Major: Cognitive Science
Profession: Associate UX Researcher at ServiceNow
Hometown: San Jose, CA
What are you doing now?
I currently work as a User Experience (UX) Researcher at an enterprise software company, ServiceNow. I use different research methods (interviews, surveys, site analytics, etc.) to understand how people experience and use our products. Then, I synthesize and tell these stories to engineers, product managers, designers and writers to help improve products or build new ones.
How did you get there?
At Pomona, I worked closely with Professor Lise Abrams in her PRIME (Psycholinguistic Research in Memory Experiments) Lab, where I grew to love conducting research about people and cognition. However, I wanted to do research at a faster pace and in a more applied environment than academia. I came to UX research as a possible career option by Googling career options for research in industry.
The way that I actually became a UX researcher was very roundabout. Around the time that the pandemic hit, I applied to dozens of internships in a frenzy and luckily landed a technical writing internship at ServiceNow. I had worked as a Writing Partner at Pomona and thought that maybe, I could use those writing skills for a job. By serendipity, the team that I was placed on worked closely with UX researchers, so I was able to conduct a UX research project in addition to my technical writing tasks. After I gave a presentation on my UX project at the end of my internship, I was hired back full-time as a UX researcher.
How did Pomona prepare you?
Pomona taught me how to ask meaningful questions and problem solve from multiple perspectives—which, at its core, is what I think research really is. Through Professor Abrams’ PRIME Lab, I learned how to ask precise questions about murky areas of human cognition and to design solid experiments to find answers. Through anthropology courses, I learned how to closely observe the ways that people create meaning and culture. Through statistics courses, I learned how to zoom out and observe greater quantitative trends. Now, at work every day, I mix and match these frameworks and methods from these classes, as I try to build a nuanced understanding of why and how people use software and technology.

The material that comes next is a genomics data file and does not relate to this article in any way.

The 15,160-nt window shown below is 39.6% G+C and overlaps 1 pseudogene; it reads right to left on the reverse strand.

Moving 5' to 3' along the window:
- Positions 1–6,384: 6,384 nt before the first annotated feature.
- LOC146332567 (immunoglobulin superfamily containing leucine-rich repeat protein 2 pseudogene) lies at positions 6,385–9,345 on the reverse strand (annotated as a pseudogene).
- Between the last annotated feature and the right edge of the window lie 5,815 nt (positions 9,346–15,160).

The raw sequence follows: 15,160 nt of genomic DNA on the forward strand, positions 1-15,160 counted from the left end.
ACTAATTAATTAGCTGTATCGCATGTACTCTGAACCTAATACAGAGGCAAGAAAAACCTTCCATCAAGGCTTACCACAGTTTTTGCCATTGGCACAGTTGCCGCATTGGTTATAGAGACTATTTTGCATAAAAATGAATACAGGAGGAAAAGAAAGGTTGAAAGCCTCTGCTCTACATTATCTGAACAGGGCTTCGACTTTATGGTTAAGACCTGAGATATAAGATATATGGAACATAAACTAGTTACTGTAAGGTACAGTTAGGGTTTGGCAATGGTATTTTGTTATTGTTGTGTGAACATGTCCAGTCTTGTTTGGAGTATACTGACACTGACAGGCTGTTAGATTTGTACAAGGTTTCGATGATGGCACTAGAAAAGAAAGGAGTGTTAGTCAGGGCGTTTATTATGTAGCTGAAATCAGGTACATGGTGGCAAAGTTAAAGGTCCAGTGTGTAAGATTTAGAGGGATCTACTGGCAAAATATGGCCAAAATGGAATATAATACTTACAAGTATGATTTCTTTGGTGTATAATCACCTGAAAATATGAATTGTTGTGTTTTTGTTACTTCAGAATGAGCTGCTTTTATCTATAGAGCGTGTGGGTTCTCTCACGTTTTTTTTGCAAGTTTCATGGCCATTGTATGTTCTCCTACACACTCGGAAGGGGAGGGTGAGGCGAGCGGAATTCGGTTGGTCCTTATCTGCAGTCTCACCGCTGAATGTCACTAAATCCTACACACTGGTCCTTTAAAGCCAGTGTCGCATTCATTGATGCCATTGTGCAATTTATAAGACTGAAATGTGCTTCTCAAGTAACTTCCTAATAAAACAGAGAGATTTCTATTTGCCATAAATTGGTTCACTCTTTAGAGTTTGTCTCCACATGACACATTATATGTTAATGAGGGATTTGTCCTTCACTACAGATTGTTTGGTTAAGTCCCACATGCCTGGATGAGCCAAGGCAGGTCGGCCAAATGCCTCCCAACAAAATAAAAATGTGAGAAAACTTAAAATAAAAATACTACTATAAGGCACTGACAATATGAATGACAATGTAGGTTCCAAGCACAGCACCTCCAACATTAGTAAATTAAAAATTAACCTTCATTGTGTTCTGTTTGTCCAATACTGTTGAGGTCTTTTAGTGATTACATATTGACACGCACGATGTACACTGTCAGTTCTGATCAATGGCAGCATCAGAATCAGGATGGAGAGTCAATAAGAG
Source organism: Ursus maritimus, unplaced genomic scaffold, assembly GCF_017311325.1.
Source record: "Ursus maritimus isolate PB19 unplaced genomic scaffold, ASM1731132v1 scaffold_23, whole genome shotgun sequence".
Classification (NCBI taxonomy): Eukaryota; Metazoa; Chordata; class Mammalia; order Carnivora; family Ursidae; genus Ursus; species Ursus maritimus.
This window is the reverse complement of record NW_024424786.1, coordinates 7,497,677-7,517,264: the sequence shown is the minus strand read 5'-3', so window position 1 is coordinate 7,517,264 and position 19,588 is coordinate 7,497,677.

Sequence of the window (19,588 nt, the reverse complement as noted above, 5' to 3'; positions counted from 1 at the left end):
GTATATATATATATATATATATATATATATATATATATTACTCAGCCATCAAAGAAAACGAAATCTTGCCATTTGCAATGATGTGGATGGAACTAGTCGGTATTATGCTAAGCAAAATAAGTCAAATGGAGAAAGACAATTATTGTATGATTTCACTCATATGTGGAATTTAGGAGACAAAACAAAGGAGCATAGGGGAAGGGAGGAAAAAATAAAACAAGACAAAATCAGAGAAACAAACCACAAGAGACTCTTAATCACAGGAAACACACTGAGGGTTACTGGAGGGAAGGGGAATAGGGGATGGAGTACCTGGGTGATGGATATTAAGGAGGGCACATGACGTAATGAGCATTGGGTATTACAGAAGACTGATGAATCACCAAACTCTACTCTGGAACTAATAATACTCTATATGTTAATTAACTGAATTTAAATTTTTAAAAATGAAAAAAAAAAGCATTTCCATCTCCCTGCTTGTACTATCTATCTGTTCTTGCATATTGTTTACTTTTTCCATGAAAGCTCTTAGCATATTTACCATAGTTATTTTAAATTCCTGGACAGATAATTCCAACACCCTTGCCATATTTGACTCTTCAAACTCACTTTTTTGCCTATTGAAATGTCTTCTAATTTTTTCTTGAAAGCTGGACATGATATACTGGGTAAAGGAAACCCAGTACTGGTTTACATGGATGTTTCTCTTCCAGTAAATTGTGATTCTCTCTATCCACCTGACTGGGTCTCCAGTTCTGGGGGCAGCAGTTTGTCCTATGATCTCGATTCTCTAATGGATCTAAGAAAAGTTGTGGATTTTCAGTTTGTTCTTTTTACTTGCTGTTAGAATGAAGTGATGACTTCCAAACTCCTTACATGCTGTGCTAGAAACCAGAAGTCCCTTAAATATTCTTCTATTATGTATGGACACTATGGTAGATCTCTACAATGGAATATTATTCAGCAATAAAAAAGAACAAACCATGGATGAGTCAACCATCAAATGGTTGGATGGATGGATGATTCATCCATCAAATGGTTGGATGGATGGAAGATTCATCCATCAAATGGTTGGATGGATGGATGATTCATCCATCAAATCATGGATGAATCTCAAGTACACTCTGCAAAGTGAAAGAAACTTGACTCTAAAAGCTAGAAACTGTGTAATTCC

Working at jobs and student organizations at Pomona also taught me how to listen and communicate. As a Writing Partner, I loved listening to students’ thoughts on writing and helping them craft essays or creative writing. I do the same at my job now, when I interview people and help them articulate why and how they have difficulty with software. Through the Asian American Mentorship Program (AAMP) and the Asian American Resource Center (AARC), I learned how to lead workshops and team-building exercises, which I now use to gather research perspectives and build excitement for projects at work. I’m really grateful for these programs for helping me learn how to facilitate conversation and build rapport.
Where do you see yourself in five years?
Honestly, I don’t know. I initially wanted to work for a couple years, then go back to school to get my PhD in linguistics or anthropology. I really want to study how Asian Americans use language to build, maintain and break down their communities. But now that I’m working, I could also see myself doing UX research for a long time. I’ve been thinking about working specifically as a UX researcher in accessibility, in order to make technology more accessible and inclusive.
Any advice for current or prospective students?
Talk with your professors. That’s what makes Pomona so unique—your professors really care about you and your personal growth. I learned how to ask and then pursue questions, even when I feared that they would lead to dead ends or failure, because my professors took them seriously and helped me figure out how to answer them.
Also, make an effort to keep meeting new people. People at Pomona are all so different, interesting and overall open to sharing. I learned a ton from my friends and classmates about different modes of thinking and living, which has influenced the ways in which I want to live my life.